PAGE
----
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Sun-watching probe turns an amazing 10 The SOHO spacecraft survives at least three near-death experiences to reach the ripe old age of 10 years, having sent back a storm of solar data and pictures.
An artist's conception shows the Solar and Heliospheric Observatory in space. The probe maintains an orbit 1 million miles from Earth, and thus the sun is not shown to scale.
An artist's conception shows the Solar and Heliospheric Observatory in space. The probe maintains an orbit 1 million miles from Earth, and thus the sun is not shown to scale.NASA / ESA
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The sun-watching SOHO spacecraft turns 10 this Friday, having survived a trio of near-death experiences and outlasted its original mission timeline by eight years.

Oh, and it has provided unprecedented pictures of the sun, allowed the discovery of more than 1,000 comets, and served as the foundation for a space-weather forecast system that did not exist a decade ago.

The Solar and Heliospheric Observatory, or SOHO, is a collaboration between NASA and  the European Space Agency. Its data and images have helped scientists make significant advances in understanding how the sun works.

"It's impossible to overstate the importance of SOHO to the worldwide solar science community," Joe Gurman, U.S. project scientist for SOHO at NASA's Goddard Space Flight Center, said Tuesday. "In the last 10 years,  SOHO has revolutionized our ideas about the solar interior and atmosphere, and the acceleration of the solar wind."

It's also hard to fathom how the craft endured so long. In 1998 it lost control. Three months later, its gyros went kaput. And in 2003 its high-gain antenna became stuck and the mission seemed doomed yet again.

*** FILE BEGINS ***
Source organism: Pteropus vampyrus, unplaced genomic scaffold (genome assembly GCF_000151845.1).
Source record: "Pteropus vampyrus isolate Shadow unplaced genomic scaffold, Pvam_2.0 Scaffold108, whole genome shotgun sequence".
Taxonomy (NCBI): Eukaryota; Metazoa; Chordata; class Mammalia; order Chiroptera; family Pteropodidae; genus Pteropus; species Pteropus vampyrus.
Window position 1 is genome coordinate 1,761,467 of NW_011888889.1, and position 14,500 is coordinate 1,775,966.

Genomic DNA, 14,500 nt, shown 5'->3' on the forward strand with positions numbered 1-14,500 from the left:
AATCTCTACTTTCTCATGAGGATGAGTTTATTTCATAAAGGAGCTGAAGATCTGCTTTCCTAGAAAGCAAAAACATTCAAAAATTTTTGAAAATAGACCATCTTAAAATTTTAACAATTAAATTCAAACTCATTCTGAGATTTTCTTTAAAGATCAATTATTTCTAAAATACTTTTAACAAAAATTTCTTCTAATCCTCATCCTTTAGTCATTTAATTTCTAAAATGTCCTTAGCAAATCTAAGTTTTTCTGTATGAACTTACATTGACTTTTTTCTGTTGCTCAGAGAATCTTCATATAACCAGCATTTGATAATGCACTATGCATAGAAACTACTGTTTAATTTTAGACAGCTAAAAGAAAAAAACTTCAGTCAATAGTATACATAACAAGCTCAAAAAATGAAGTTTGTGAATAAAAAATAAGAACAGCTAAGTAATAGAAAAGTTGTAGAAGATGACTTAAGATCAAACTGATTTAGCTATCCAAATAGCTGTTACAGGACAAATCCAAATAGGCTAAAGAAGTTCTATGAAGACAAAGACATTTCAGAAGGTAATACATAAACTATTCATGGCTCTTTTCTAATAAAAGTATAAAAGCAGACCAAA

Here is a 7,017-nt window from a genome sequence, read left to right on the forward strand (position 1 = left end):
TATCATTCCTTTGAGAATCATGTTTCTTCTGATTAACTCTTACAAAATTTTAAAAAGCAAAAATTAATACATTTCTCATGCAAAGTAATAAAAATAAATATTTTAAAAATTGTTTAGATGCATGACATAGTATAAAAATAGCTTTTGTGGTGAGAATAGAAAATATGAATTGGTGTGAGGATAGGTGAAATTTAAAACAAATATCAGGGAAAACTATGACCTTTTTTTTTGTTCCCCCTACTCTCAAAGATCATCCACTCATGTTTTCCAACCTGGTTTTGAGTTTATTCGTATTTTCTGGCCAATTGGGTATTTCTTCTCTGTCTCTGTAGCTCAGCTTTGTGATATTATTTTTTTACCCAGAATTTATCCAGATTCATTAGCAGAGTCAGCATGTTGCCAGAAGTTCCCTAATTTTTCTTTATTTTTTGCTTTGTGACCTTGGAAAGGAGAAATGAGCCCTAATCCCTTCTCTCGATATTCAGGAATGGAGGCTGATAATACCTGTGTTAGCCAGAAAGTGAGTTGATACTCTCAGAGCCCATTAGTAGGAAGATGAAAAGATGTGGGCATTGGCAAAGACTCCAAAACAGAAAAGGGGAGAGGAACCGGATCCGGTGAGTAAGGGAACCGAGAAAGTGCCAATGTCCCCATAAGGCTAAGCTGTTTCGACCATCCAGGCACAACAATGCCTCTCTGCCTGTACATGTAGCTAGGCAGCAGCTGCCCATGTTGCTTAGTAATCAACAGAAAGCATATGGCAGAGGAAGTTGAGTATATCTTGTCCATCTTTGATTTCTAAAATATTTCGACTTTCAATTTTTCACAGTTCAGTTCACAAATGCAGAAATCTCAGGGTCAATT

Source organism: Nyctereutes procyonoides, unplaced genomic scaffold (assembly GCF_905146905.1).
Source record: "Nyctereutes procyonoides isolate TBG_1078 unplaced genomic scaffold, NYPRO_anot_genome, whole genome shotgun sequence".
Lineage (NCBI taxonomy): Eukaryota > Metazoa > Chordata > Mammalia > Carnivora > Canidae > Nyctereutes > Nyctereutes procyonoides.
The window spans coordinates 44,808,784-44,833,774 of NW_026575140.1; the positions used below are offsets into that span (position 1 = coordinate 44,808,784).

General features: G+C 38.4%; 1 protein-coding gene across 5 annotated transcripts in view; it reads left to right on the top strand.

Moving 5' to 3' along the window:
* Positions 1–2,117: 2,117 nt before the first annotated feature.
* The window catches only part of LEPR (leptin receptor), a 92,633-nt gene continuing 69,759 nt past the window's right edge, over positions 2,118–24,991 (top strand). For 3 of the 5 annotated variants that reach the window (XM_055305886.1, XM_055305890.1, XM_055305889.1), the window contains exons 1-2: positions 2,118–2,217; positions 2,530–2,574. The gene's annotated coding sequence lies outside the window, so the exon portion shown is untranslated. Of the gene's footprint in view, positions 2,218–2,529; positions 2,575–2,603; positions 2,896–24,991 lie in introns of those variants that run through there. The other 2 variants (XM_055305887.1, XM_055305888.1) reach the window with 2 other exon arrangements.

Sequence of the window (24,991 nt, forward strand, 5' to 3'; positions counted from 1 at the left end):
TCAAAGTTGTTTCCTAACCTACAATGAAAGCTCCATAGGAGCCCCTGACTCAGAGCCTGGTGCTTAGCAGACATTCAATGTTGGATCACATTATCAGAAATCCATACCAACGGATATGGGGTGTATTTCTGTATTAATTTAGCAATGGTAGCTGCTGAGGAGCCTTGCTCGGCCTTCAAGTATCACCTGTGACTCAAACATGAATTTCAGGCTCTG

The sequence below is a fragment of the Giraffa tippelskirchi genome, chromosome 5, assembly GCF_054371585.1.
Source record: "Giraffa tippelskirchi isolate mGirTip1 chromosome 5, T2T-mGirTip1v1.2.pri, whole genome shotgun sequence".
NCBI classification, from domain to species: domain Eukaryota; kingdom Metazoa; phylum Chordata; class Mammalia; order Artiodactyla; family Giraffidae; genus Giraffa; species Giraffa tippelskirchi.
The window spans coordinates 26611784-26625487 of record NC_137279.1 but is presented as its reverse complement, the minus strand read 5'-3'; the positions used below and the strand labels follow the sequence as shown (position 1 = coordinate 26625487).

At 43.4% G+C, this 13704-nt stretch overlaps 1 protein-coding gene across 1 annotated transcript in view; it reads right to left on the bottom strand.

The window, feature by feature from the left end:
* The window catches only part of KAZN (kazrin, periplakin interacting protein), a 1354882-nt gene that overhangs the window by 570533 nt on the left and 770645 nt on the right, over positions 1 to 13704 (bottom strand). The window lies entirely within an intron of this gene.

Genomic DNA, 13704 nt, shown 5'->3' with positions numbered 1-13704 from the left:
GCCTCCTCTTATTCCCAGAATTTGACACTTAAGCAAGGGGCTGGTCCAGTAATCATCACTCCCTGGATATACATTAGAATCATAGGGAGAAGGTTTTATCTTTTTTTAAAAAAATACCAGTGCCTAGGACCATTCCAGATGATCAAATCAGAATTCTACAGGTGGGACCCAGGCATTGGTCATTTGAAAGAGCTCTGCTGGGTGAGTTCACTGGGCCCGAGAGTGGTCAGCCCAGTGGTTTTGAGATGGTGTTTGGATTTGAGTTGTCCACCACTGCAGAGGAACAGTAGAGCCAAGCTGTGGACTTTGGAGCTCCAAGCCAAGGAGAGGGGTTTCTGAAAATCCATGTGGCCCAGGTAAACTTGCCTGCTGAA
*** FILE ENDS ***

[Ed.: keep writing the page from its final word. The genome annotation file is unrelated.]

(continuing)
"I tip my hat to SOHO's engineering and operations teams, whose skills and dedication have overcome multiple technical challenges over the last  decade," said Bernhard Fleck, ESA project scientist for SOHO.

Among SOHO's accomplishments:

  • Supplying the most detailed and precise measurements beneath the surface of the sun.
  • Providing the first images of a star's turbulent outer shell (the  convection zone) and of the structure of sunspots beneath the solar surface.
  • Making the sun transparent by creating images of the sun's far side, including stormy regions there that will turn with the sun and threaten Earth.
  • Discovering a mechanism that releases more than enough energy to heat the sun's atmosphere (corona) to 100 times its surface temperature.
  • Monitoring the sun's energy output (the "total solar irradiance" or "solar constant") as well as variations in extreme ultraviolet radiation, both of which are important to understand the impact of solar variability on Earth's climate.
  • Identifying the source regions and acceleration mechanisms of the solar wind, a thin stream of ionized gas that constantly flows from the sun and buffets Earth's magnetosphere.

SOHO’s most important contributions include data that led to the discovery that a series of eruptions of ionized gas (coronal mass ejections) from the sun blasts a "highway" through space where solar energetic particles flow. These particles disrupt satellites and are hazardous to astronauts outside the protection of Earth's magnetic field.

SOHO data are freely available over the Internet, and people all over the world have used images from the observatory to discover more than 1,000 comets.

The observatory was originally designed for a two-year mission, but its scientific insights have proven so valuable that NASA has consistently granted extensions, the latest of which allows the spacecraft to monitor a complete 11-year solar cycle.

The sun is now near the low point in this 11-year cycle of activity.